There are anglers who exclusively fly-fish for stripers. I’m not one of them. I love to fish plugs, even bait. But there’s something awesome about targeting striped bass on fly gear.
Maybe it’s the challenge.
Or perhaps it’s the excitement from moments like when you unfurl a perfect loop to land your fly in the path of a cruising fish and witness the striper’s predatory instincts take over, and suddenly it pounces. Or the times you lay your fly right on top of a boil, begin stripping and, a split second later, the line is nearly yanked from your hands by the jolt of a brawny bass claiming possession of your streamer.
Although dealing with wind and a rocking and rolling boat — while remaining steady in the midst of the adrenaline rush that inevitably comes when the target is in your sights — are all part of a fly-rodders learning curve, “Once you get a taste of success, it’s hard to stop,” notes Montauk striper guide Capt. Paul Dixon. So, to everyone willing to undertake the pursuit of stripers with the fly rod, I offer the basics to quickly attain the payoff that rewards our efforts and fuels our resolve to excel at this worthwhile endeavor.
Matched Rods and Reels
Fly rods come in designated weights, enabling you to easily match them with the right lines and reels. Six- and 7-weight are fine for schoolies but lack the power to cast a heavy or bulky fly in windy conditions.
Heavier, stiffer (faster action) rods are better suited for punching many popular striper fly patterns into a stiff breeze. A 10-weight is great for windy days, but the heft of such an outfit can be exhausting. A 9-weight is, in my opinion, the best all-around choice. It’s neither too heavy nor too stiff, plus it packs the power to fling a sizable fly in a range of situations and beat fish exceeding 20 pounds into submission.
Smaller stripers, unlike false albacore of similar size, won’t run far and take you into the backing. You can generally bring them in by stripping the fly line. But once striped bass reach the 30-inch mark, that’s no longer the case. You better have a reel with a good drag and at least 250 yards of backing. You may not need it all, but when a big fish gets into a strong current, you could be in for quite a ride.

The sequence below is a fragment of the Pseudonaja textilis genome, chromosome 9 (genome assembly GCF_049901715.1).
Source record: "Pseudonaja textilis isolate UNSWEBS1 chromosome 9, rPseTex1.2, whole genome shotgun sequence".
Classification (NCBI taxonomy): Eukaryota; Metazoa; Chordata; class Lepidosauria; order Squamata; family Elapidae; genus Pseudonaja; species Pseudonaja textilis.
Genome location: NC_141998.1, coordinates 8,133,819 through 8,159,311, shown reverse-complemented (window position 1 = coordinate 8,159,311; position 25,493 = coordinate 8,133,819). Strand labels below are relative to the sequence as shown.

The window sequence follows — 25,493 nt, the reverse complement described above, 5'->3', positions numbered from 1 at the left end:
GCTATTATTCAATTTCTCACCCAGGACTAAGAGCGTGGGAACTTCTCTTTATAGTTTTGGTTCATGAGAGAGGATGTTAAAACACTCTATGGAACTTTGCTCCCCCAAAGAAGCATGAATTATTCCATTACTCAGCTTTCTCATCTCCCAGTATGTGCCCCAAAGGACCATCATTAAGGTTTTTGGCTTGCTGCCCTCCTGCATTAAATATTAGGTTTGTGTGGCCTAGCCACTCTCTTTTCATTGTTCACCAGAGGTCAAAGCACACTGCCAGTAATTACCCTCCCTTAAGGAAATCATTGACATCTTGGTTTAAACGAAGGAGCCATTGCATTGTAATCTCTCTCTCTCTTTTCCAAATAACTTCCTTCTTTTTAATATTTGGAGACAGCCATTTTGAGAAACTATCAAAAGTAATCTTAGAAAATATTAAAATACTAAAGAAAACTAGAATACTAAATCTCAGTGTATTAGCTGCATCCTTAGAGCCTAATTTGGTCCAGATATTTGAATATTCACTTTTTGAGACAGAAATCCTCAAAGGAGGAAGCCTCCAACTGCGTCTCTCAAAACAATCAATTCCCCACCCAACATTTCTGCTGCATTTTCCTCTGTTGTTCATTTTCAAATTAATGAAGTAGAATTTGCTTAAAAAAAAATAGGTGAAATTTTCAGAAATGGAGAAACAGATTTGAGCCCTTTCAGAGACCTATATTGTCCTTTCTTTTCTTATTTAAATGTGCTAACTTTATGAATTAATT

Fly Lines and Leaders
Selecting the proper fly line weight is as easy as matching the fly rod specs, but you still need to pick the proper sink rate and taper configuration. The chosen sink rate — floating, intermediate (slowest sinking) or sinking — depends on the application. As for the taper, a weight forward remains the fundamental choice for saltwater. Ranging from the versatile salt water taper to specialty lines, this taper enables the quick, long casts demanded by the majority of striped bass fishing.
For topwater action — using poppers and gurglers — and for sight-fishing on sandy shallows and flats, you’ll need a floating line.
A floater keeps topwater flies on the surface, and lets you pick up line quickly and cast again if a fish changes direction.
Of course, some situations call for dredging with sinking lines: setting the boat over sounder marks, lobbing the fly line out, and letting it sink as the boat drifts away before you strip the fly back. Sinking lines come in varying weights. The heavier the line in grains, the faster the line sinks. A 350-grain is plenty, but some anglers use 450- to 750-grain lines to get down fast to fish holding deep.
If you’re looking for an all-around line, go with an intermediate. It’s perfect for busting fish and blind-casting from the beach, and works well in rip lines too.